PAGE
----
By JIM FUQUAY - Fort Worth Star Telegram Staff Writer - Jan. 3, 2008
Surging energy prices create jobs in the Texas oil patch, but are they really good for the state?
Now that crude futures hit the $100 mark Wednesday for the first time, we'll find out.
"Consumers are staring at $3.50 gasoline, if not more," while higher energy prices tend to slow the economy and can especially hurt major industries like the auto business, says the chief economist of Frost National Bank.
A 2005 study by two Dallas Fed economists concluded that a 10 percent increase in oil prices produced a small increase in the state's output and no net job gain. But a 50 percent increase -- that's another matter.
How it happened
Why are oil prices so high?
Strong demand in countries like China and India has strained global supplies. Political unrest, such as recent violence in Nigeria, ia another factor. Wall Street speculators have also pushed prices higher.
How does this affect gas prices?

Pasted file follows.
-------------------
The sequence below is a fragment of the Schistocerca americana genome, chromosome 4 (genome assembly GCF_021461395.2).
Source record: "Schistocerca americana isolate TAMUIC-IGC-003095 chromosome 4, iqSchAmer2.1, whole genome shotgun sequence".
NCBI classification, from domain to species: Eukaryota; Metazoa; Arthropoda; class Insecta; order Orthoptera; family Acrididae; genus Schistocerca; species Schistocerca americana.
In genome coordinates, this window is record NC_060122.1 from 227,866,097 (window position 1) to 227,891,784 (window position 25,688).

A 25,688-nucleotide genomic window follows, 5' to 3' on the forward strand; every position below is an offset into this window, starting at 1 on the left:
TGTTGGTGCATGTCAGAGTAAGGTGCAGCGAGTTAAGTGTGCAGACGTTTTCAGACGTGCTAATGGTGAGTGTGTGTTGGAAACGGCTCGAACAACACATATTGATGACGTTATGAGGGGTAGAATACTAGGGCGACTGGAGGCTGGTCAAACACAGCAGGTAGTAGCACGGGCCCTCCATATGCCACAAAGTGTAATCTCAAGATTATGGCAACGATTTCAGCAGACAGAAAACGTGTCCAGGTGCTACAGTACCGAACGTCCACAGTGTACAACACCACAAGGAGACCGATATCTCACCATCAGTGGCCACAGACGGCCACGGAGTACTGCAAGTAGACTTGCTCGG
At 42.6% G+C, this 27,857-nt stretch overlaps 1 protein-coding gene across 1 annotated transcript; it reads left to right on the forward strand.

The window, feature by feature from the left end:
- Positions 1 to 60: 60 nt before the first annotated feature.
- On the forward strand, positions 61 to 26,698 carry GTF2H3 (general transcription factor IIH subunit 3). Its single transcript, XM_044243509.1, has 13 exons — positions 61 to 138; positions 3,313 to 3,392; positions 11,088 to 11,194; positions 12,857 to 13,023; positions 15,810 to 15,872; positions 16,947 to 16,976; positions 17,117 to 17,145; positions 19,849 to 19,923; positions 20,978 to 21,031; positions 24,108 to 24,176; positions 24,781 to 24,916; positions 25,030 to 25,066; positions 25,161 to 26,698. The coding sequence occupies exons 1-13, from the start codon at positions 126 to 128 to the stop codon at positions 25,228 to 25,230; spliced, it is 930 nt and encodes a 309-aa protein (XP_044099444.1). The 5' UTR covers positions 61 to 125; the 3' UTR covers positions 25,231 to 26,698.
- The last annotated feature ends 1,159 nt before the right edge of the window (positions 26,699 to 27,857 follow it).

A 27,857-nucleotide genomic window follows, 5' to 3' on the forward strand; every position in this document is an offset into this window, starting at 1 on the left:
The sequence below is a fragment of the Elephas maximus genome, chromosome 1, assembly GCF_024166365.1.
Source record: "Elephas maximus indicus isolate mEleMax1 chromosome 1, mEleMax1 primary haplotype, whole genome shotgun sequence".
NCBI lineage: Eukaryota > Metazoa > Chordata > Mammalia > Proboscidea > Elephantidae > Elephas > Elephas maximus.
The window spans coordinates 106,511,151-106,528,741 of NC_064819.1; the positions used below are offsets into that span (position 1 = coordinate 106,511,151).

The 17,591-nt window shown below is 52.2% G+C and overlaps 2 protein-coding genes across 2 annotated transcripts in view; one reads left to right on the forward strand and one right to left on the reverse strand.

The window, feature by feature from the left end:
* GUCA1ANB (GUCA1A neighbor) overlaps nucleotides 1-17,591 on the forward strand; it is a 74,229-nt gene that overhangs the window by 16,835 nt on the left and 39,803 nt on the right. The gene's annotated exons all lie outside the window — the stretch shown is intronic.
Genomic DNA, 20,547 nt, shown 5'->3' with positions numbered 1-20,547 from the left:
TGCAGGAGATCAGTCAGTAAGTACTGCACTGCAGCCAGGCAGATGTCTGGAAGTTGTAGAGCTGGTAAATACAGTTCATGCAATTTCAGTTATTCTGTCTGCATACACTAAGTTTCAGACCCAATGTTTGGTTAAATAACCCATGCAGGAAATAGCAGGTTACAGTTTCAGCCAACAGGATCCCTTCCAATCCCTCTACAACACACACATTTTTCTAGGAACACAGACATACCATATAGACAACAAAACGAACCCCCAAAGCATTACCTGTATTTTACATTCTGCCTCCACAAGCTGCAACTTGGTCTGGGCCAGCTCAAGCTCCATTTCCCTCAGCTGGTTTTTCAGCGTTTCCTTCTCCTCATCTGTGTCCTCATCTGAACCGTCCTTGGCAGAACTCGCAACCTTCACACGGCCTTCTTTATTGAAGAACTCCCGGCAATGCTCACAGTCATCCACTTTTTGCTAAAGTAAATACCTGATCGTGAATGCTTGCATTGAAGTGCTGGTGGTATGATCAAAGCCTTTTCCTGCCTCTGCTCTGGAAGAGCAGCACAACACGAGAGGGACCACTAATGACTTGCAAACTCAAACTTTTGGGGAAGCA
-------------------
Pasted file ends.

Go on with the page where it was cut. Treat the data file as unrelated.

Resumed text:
Every $10 increase in oil prices eventually adds about 25 cents to a gallon of gas.
Will prices go higher?
The Energy Department that predicts gasoline prices nationwide will peak above $3.40 a gallon this spring, and some analysts say they could go as high as $3.75 a gallon.
With rising oil prices come rising gas prices
$50 | Oct. 1, 2004 | Gallon of gas: $1.818
$60 | June 27, 2005 | Gallon of gas: $2.112
$70 | June 21, 2006 | Gallon of gas: $2.828
$80 | Sept. 12 | Gallon of gas: $2.596
$90 | Oct. 18 | Gallon of gas: $2.638
$100 | Wednesday | Gallon of gas: $2.867
Note: The gas prices are averages for reformulated regular grades in Texas. Source: Energy Information Administration
Read more in the Fort Worth Star Telegram
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